We showed up at registration and one of my friends from the gym was there.  She had been training a group of little kids at the Demarest school to run a 5K and would be running with them, which is cool.  Get kids started early, right?

My friend and I registered and then waited in the car for race start.  Then at 9:10 I said I needed to warm up a bit, so we headed over.  

57 degrees and raining is not one of those cut-and-dried weather situations where you automatically know what to wear.  I opted for less fabric that would be hanging on me wet and went for a tank top and shorts.  It was a bit chilly, but at least I wouldn’t be covered in a lot of drenched fabric.

I started my warmup and realized I was running at goal race pace too quickly, so after half a mile I decided to cut it short.  My goal for the race was to run negative splits — preferably, 8 minutes the first mile, 7:55 the second mile, 7:50 for the last mile, and then run like crazy for the remainder.  I didn’t know if I could do it on the hilly course in the rain, but I figured it’s better to start out slowly regardless.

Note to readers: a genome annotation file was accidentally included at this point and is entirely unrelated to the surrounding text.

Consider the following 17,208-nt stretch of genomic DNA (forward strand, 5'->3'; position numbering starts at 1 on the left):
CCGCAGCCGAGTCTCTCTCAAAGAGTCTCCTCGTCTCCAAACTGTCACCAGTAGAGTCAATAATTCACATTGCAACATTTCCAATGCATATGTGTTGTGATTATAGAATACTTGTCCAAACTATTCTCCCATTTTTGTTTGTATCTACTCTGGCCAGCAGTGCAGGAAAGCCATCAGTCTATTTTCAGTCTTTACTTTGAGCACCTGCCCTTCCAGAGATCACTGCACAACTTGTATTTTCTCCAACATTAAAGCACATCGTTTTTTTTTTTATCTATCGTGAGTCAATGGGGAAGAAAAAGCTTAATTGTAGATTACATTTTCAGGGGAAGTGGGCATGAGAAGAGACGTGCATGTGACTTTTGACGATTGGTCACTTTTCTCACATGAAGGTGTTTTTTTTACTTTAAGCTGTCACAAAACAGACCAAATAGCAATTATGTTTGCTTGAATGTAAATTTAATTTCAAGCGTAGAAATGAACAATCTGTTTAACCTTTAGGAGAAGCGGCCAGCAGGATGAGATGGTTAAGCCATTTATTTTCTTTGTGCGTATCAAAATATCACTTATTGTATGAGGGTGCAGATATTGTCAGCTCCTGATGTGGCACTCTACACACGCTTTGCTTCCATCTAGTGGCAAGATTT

We lined up at the start.  Since I typically finish in the top 20-25% of most races, I generally line up the same way.  Though this time there were a ton of kids in front of us.  There were some announcements before the race, then we were off.  It was crowded mayhem, as most race starts are.  My friend and I did a lot of weaving through the slower runners, the people with dogs, and even people with strollers.  Eventually, after about half a mile, I was able to break free of the crowd.  It felt good to pass people, but I wasn’t feeling great.